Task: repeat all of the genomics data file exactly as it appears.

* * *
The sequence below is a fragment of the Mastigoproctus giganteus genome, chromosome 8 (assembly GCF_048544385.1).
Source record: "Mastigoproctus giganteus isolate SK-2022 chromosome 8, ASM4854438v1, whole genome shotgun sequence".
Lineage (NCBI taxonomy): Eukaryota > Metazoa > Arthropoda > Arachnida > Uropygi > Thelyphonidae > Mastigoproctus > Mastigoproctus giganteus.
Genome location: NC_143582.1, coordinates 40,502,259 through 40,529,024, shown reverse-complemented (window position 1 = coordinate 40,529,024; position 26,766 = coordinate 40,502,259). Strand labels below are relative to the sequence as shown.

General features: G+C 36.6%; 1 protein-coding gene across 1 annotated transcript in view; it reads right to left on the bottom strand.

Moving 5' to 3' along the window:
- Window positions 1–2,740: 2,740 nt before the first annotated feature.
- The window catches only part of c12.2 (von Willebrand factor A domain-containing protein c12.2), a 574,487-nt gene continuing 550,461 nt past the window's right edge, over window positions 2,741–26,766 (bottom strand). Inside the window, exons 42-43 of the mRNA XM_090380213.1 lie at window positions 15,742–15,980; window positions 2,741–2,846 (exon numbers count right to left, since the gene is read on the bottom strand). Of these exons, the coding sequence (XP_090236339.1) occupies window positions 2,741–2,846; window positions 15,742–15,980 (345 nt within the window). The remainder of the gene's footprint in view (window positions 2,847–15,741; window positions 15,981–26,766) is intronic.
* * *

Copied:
The sequence below is a fragment of the Mastigoproctus giganteus genome, chromosome 8 (assembly GCF_048544385.1).
Source record: "Mastigoproctus giganteus isolate SK-2022 chromosome 8, ASM4854438v1, whole genome shotgun sequence".
Lineage (NCBI taxonomy): Eukaryota > Metazoa > Arthropoda > Arachnida > Uropygi > Thelyphonidae > Mastigoproctus > Mastigoproctus giganteus.
Genome location: NC_143582.1, coordinates 40,502,259 through 40,529,024, shown reverse-complemented (window position 1 = coordinate 40,529,024; position 26,766 = coordinate 40,502,259). Strand labels below are relative to the sequence as shown.

General features: G+C 36.6%; 1 protein-coding gene across 1 annotated transcript in view; it reads right to left on the bottom strand.

Moving 5' to 3' along the window:
- Window positions 1–2,740: 2,740 nt before the first annotated feature.
- The window catches only part of c12.2 (von Willebrand factor A domain-containing protein c12.2), a 574,487-nt gene continuing 550,461 nt past the window's right edge, over window positions 2,741–26,766 (bottom strand). Inside the window, exons 42-43 of the mRNA XM_090380213.1 lie at window positions 15,742–15,980; window positions 2,741–2,846 (exon numbers count right to left, since the gene is read on the bottom strand). Of these exons, the coding sequence (XP_090236339.1) occupies window positions 2,741–2,846; window positions 15,742–15,980 (345 nt within the window). The remainder of the gene's footprint in view (window positions 2,847–15,741; window positions 15,981–26,766) is intronic.